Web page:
Image of Gallery in South Kensington
On display at V&A South Kensington
20th Century, Room 74

Gestetner Duplicator

Duplicator
1929 (made)
Artist/Maker
Place Of Origin

This machine is an example of an early photocopier. In 1929 Gestetner, the leading manufacturer of duplicators approached the American designer Raymond Loewy. They asked him to improve the appearance of their machines, which were quite complicated assemblages of steel, gears, levers and knobs. The sleek black case Loewy designed was his first industrial commission, and the first example of the "streamlining" technique he is credited with inventing. Loewy went on to become a very successful industrial designer who applied streamlining to a wide range of industrial goods, including the classic Coca-Cola bottle, refrigerators, and the interior of the Skylab space station.


object details
Categories
Object Type
Materials and Techniques
metal, wood, rubber
Brief Description
British 1929 des. Raymond Loewy man. Gestetner
Physical Description
Duplicating machine mounted on a wooden cabinet, the mechanism of metal with rubber elements
Dimensions
  • Mechanism height: 34cm (Note: Dimensions from original record of acquisition, entered as mm, but 34 x 61 x 38 cm is more realistic than the millimetre equivalent.)
  • Width: 61cm
  • Depth: 38cm
  • Approximate, including cabinet height: 134cm
Production typeMass produced
Credit line
Given by Gestetner International Ltd.
Object history
In 1929, Gestetner asked Raymond Loewy to improve the appearance of their machines. Lowey designed a sleek black shell for the duplicator. This was the first example of the "streamlining" technique, which is credited to Loewy. For the next fifty years Loewy would apply the method to a wide range of industrial goods and designs, including the slender Coca-Cola bottle, Frigidaire refrigerators, the Greyhound bus, the John F. Kennedy memorial postage stamp, and the interiors of spaceships including the Skylab space station and Saturn V.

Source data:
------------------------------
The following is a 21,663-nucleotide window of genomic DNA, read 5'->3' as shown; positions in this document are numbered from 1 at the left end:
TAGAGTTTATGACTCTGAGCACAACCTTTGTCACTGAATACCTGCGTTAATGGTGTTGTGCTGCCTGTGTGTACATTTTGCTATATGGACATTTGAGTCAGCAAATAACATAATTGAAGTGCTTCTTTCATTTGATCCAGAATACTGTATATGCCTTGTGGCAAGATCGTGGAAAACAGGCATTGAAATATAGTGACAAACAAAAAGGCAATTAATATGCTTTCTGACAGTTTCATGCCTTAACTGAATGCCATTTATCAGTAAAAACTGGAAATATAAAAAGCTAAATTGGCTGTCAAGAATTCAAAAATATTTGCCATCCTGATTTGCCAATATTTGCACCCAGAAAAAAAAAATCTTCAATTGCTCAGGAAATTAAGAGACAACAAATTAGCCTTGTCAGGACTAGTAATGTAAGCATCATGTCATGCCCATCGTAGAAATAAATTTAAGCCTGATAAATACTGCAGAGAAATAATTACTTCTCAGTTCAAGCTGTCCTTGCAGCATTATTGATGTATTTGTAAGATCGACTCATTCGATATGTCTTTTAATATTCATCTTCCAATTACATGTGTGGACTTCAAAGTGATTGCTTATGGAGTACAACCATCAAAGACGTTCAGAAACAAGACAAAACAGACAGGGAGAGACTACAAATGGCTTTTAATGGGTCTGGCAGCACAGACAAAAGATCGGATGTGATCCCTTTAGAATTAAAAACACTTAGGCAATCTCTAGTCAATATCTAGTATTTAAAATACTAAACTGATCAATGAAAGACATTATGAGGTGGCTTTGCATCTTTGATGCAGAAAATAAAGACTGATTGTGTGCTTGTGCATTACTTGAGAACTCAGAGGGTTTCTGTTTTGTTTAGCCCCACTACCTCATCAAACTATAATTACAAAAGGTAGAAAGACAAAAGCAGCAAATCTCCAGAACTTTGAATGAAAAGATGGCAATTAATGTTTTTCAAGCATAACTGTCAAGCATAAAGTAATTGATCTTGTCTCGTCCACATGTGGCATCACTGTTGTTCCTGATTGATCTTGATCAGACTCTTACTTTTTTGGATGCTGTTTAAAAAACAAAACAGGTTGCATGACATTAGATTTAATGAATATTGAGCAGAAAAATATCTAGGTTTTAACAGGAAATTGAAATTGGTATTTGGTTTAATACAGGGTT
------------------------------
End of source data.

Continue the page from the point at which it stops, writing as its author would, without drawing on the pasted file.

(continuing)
A modern duplicator by Gestetner was acquired at the same time as this, to serve for comparison. Its number is W.64-1981
Historical context
This machine is an example of an early photocopier. Gestetner first invented the duplicating machine (also called Gestetners, Cyclostyles, Cyclographs or mimetographs) in the 1870s. He founded the Gestetner Cyclograph Company in London in 1881. The original Gestetner duplicating machine, or mimetograph, was called the Gestetner Cyclostyle and was made in the late 19th century, about 1890. It was a complicated assemblage of open steel with many gears, levers and knobs. They were the forerunners of the office printer and photocopier, enabling documents to be reproduced using a stencil. Ink was pressed through a sheet of waxed paper which had been written upon beforehand with a stylus. The stylus broke the paper surface and removed the wax coating, creating a stencil which could be used again and again until sufficient copies of the document were created. With the invention of the typewriter, it was possible to create stencils that produced copies resembling proper print.
Summary
This machine is an example of an early photocopier. In 1929 Gestetner, the leading manufacturer of duplicators approached the American designer Raymond Loewy. They asked him to improve the appearance of their machines, which were quite complicated assemblages of steel, gears, levers and knobs. The sleek black case Loewy designed was his first industrial commission, and the first example of the "streamlining" technique he is credited with inventing. Loewy went on to become a very successful industrial designer who applied streamlining to a wide range of industrial goods, including the classic Coca-Cola bottle, refrigerators, and the interior of the Skylab space station.
Collection
Accession Number
W.47-1981

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record createdJune 24, 2009
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